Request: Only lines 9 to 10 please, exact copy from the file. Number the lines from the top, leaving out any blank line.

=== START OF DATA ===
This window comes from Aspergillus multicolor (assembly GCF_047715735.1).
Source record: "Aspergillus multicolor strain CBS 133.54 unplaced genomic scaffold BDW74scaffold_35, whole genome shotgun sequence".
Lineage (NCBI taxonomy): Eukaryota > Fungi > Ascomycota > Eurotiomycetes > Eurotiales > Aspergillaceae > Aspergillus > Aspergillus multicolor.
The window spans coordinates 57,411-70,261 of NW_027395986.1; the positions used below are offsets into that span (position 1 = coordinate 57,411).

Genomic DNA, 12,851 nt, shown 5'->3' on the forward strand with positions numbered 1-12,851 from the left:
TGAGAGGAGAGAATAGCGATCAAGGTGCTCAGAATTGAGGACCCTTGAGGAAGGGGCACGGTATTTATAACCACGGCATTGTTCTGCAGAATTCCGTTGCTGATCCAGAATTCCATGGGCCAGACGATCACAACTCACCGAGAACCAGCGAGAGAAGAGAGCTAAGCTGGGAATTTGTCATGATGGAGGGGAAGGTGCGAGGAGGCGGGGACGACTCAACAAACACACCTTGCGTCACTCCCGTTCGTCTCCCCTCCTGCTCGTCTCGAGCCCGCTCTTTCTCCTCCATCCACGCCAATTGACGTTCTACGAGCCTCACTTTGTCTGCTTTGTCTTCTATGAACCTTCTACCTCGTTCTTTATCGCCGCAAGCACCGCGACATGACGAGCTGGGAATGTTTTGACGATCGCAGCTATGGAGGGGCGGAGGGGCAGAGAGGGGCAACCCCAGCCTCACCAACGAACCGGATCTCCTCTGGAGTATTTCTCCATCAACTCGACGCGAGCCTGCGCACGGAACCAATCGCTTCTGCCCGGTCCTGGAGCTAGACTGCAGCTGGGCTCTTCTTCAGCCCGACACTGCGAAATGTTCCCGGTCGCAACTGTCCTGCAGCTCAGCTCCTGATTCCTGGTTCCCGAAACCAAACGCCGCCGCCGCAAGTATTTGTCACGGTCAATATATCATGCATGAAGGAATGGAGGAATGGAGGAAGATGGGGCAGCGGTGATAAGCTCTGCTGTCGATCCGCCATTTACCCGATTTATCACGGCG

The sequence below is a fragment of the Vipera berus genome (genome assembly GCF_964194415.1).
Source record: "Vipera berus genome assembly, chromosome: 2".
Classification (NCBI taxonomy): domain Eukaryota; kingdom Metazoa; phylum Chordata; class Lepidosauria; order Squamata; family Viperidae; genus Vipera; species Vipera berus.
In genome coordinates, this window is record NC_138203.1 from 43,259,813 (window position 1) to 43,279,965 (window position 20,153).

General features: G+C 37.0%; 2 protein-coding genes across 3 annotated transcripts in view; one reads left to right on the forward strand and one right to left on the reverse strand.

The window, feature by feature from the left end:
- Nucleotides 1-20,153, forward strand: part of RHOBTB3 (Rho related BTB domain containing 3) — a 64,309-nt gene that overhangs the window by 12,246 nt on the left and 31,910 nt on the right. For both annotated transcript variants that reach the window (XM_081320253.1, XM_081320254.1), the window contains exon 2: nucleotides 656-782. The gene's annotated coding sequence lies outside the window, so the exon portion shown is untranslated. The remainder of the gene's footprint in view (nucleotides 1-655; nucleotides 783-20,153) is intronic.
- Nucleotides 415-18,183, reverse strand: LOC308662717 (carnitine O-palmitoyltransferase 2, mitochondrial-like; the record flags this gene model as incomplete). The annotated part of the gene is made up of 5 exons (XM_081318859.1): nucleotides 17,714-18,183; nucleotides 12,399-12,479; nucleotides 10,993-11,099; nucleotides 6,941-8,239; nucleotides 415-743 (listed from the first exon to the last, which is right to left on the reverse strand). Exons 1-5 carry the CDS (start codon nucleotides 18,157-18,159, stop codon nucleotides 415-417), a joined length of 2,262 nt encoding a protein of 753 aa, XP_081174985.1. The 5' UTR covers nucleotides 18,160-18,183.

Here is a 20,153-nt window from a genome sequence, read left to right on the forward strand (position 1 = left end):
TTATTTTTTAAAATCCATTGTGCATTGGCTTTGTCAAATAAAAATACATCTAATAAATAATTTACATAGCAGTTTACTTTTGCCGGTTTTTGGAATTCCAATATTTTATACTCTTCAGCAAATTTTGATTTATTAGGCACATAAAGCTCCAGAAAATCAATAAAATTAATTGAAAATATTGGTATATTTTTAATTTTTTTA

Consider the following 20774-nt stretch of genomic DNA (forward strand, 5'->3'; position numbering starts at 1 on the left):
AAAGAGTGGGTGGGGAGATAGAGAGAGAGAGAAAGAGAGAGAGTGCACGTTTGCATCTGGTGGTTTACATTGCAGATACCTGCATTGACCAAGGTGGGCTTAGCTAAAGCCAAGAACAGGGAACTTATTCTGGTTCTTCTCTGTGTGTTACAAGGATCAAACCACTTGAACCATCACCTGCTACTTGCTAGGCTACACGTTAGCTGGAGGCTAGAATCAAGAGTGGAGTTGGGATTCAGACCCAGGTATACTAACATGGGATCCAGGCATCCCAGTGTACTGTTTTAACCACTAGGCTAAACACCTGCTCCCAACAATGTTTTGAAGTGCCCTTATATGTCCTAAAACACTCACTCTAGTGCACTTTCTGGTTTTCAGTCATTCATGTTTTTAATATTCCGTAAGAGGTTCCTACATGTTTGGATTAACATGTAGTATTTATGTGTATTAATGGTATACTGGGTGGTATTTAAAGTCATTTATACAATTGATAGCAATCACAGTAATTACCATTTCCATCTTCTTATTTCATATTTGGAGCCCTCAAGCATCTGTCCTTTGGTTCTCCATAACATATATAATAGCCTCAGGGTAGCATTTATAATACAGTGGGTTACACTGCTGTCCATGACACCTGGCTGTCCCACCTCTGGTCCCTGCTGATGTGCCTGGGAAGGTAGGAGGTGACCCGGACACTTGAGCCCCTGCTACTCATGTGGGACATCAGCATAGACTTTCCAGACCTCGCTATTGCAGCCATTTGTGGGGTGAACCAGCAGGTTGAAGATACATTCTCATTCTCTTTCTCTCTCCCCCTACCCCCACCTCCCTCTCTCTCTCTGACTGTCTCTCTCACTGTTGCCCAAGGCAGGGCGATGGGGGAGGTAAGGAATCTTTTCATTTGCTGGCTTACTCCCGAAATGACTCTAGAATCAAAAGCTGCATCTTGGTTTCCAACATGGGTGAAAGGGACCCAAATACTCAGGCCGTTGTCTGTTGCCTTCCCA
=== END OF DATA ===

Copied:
Classification (NCBI taxonomy): domain Eukaryota; kingdom Metazoa; phylum Chordata; class Lepidosauria; order Squamata; family Viperidae; genus Vipera; species Vipera berus.
In genome coordinates, this window is record NC_138203.1 from 43,259,813 (window position 1) to 43,279,965 (window position 20,153).